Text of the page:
Criticizing the C-Section

Before 1998, Caesarean sections weren’t all that popular in China. But once the late ‘90s hit, this medical procedure began to skyrocket – seemingly out of nowhere.

On Nov. 12, Melissa Rock, assistant professor of geography at SUNY New Paltz, discussed the causes and consequences of the rising rate of C-section births in China. She explained that there are several health consequences of exceeding the World Health Organization’s (WHO) suggested procedure rate, which currently lies between 10 to 15 percent.

Rock first discussed the history of C-sections. Since the birth of Julius Caesar, for whom the birthing method was named, C-sections were used to birth a child if the mother was unable to naturally or if the mother was already deceased.  But over the last two decades, nearly half of all births in China – a whopping 47 percent – have been C-section procedures, according to the Council on Foreign Relations (CFR).

CFR finds that some areas in China perform between 70 to 80 percent of all births as C-sections. In 1998, however, only 3.4 percent of Chinese births were C-sections.

Rock said that a main reason many Chinese mothers have chosen C-sections over natural birth is because they are trying to follow the footsteps of a country they believe to be modern and progressive: the United States.

A recorded 32.2 percent of American births are C-sections as of 2014, according to Childbirth Connection, a non-profit organization founded as a Maternity Center Association in 1918.

Many Chinese mothers are under the impression that because there are so many C-sections performed in the United States, the procedure must be “good, modernized, progressive and more safe,” Rock said.

Nathen Clerici, an assistant professor of Asian studies, attended Rock’s lecture and said that it’s discouraging to know how misled some patients are.

“C-sections are unnecessary interventions and it’s discouraging that they would be a first option for many people,” he said. “C-sections are great when need be but [the Chinese] are performing more because these are what modern places are doing.”

Over the past few decades, Chinese medical establishments have encouraged C-sections for expecting mothers because they figure they will make a bigger profit. Because C-sections are major abdominal surgery, they require more physicians than natural births. Along with a physician to deliver the baby, C-sections require an anesthesiologist among other support staff. They also require the mother to remain in the hospital for about two to four days. In comparison, a natural birth usually leaves a mother in the hospital for only one day.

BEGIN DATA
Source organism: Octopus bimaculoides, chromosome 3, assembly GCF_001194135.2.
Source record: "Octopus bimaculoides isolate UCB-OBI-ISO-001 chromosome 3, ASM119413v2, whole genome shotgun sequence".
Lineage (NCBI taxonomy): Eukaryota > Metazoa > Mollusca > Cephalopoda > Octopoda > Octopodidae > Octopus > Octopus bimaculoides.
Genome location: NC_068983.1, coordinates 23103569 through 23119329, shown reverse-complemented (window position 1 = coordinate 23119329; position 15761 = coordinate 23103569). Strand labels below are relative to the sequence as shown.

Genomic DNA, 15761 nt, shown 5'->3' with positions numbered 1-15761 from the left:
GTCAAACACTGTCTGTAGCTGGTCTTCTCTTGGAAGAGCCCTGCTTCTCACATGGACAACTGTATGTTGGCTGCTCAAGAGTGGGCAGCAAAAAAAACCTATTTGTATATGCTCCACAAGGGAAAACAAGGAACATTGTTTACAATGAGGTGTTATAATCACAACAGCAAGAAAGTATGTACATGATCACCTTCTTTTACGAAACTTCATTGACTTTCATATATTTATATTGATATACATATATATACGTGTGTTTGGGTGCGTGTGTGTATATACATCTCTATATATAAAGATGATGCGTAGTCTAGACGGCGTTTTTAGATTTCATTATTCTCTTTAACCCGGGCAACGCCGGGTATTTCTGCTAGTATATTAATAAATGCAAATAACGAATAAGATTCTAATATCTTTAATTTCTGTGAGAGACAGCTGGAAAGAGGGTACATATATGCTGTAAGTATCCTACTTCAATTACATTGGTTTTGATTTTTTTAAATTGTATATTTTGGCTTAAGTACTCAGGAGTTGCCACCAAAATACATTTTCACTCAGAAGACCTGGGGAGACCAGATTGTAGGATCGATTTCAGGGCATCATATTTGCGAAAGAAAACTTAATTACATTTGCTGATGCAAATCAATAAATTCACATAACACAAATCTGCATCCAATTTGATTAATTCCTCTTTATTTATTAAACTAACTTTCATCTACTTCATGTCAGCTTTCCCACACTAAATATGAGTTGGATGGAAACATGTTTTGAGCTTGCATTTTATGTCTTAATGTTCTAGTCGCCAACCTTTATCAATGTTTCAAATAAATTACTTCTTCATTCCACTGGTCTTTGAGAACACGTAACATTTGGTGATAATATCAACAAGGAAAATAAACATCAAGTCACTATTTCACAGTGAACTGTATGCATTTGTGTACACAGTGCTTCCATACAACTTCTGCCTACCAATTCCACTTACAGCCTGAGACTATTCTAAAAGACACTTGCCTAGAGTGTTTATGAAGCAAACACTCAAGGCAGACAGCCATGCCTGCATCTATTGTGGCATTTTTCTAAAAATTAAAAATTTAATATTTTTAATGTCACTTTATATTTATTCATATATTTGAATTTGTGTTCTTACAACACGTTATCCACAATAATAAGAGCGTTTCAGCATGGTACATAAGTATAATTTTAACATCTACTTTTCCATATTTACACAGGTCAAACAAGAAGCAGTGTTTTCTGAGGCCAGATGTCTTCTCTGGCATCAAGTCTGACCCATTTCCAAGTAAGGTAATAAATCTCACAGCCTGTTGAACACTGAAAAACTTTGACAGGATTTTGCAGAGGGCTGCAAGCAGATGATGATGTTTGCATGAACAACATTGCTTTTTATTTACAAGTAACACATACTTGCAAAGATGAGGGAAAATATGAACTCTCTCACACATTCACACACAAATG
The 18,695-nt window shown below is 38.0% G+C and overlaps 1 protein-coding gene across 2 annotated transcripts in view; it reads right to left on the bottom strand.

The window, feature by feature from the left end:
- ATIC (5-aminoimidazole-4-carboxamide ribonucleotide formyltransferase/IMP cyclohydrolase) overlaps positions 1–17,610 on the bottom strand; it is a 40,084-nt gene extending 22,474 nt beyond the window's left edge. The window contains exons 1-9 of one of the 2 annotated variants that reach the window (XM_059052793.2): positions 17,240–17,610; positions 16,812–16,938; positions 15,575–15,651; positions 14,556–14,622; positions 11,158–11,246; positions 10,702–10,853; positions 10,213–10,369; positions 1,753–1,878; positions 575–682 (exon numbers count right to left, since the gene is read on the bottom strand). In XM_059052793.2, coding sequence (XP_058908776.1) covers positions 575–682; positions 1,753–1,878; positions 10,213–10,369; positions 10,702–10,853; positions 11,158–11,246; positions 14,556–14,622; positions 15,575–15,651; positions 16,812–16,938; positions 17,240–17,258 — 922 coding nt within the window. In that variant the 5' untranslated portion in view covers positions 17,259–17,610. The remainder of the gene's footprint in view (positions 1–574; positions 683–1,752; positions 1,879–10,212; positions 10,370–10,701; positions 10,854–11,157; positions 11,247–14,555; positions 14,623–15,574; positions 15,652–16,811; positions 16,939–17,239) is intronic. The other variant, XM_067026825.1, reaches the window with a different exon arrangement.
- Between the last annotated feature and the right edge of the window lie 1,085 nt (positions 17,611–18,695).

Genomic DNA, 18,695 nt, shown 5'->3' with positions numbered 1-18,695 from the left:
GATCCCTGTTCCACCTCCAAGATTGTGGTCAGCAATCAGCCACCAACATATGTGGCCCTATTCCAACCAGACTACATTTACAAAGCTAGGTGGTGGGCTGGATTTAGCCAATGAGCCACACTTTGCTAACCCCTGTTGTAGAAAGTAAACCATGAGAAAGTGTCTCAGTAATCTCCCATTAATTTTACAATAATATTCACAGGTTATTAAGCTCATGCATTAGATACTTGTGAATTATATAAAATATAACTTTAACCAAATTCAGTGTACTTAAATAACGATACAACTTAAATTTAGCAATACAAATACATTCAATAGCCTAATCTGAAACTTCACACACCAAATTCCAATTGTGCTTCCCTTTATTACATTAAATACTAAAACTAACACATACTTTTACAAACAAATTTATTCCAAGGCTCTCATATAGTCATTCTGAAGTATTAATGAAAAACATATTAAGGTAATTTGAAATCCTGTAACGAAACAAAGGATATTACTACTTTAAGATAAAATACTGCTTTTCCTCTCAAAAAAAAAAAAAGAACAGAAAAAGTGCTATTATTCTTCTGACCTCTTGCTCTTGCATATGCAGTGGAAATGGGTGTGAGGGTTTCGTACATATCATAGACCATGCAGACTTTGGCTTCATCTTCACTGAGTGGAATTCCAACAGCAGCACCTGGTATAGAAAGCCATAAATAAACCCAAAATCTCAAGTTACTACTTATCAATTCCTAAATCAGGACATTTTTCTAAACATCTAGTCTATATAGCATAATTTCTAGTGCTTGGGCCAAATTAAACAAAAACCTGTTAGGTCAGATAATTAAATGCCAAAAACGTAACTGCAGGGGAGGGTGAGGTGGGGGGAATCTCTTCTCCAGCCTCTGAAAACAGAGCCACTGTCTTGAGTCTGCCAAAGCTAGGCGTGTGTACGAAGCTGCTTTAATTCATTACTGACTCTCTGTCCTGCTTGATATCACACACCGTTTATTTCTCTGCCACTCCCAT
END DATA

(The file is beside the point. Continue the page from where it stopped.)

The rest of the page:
Performing C-sections also gives doctors ample time for more operations. Rock said that doctors can perform about eight to 10 C-sections in a day as opposed to about two to three natural births. A natural birth may bring a mother into labor for days, whereas the C-section procedure takes a mere couple of hours.

Another major concern Rock called attention to were the effects on women’s bodies after receiving this procedure. While C-sections may be shorter and less painful than natural childbirth, they often result in much longer recovery periods as well as a higher amount of blood loss.

Rock also said that studies show there is less bonding between mother and child when C-sections are performed because of anesthesia.

“The ‘love hormone’ oxytocin is released during childbirth, which helps the baby along and helps with baby bonding,” she said. “This is not to say we turn into robots otherwise, such as during C-sections, but [experiencing the effects] of oxytocin are a natural kickstarter.”

In recent years, doctors have found ways to keep the mother awake during surgery so she can hold her baby when it is delivered. This way, the mother feels a stronger bond with her child as she would after a natural childbirth, mitigating any distress she may have felt had she not held her baby.

It is also harder and less safe for mothers to produce breast milk for their children because of the chemicals in the anesthetics.

Rock said that another reason more women have preferred C-section births over natural births is because they are able to schedule their delivery dates.

Many women, especially in the Chinese culture, like to plan the day that they will have a child because of “lucky dates” in Chinese astrology. These include the sixth and eighth days of the lunar month as well as the year of the dragon.

While many women in China are drawn to the idea of planned deliveries and what they imagine to be “safer” procedures, C-sections are not always condoned by the WHO. They report that there lacks evidence to support improved health outcomes or mortality rates for both mother and child.

“The question at hand is ‘what is it to be modern or advanced?’ versus traditional methods and letting childbirth unfold,” Rock said. “In some cases, C-sections may be a good option, but otherwise, the traditional method is the preferred route.”

This story first appeared in The New Paltz Oracle on November 19, 2015.

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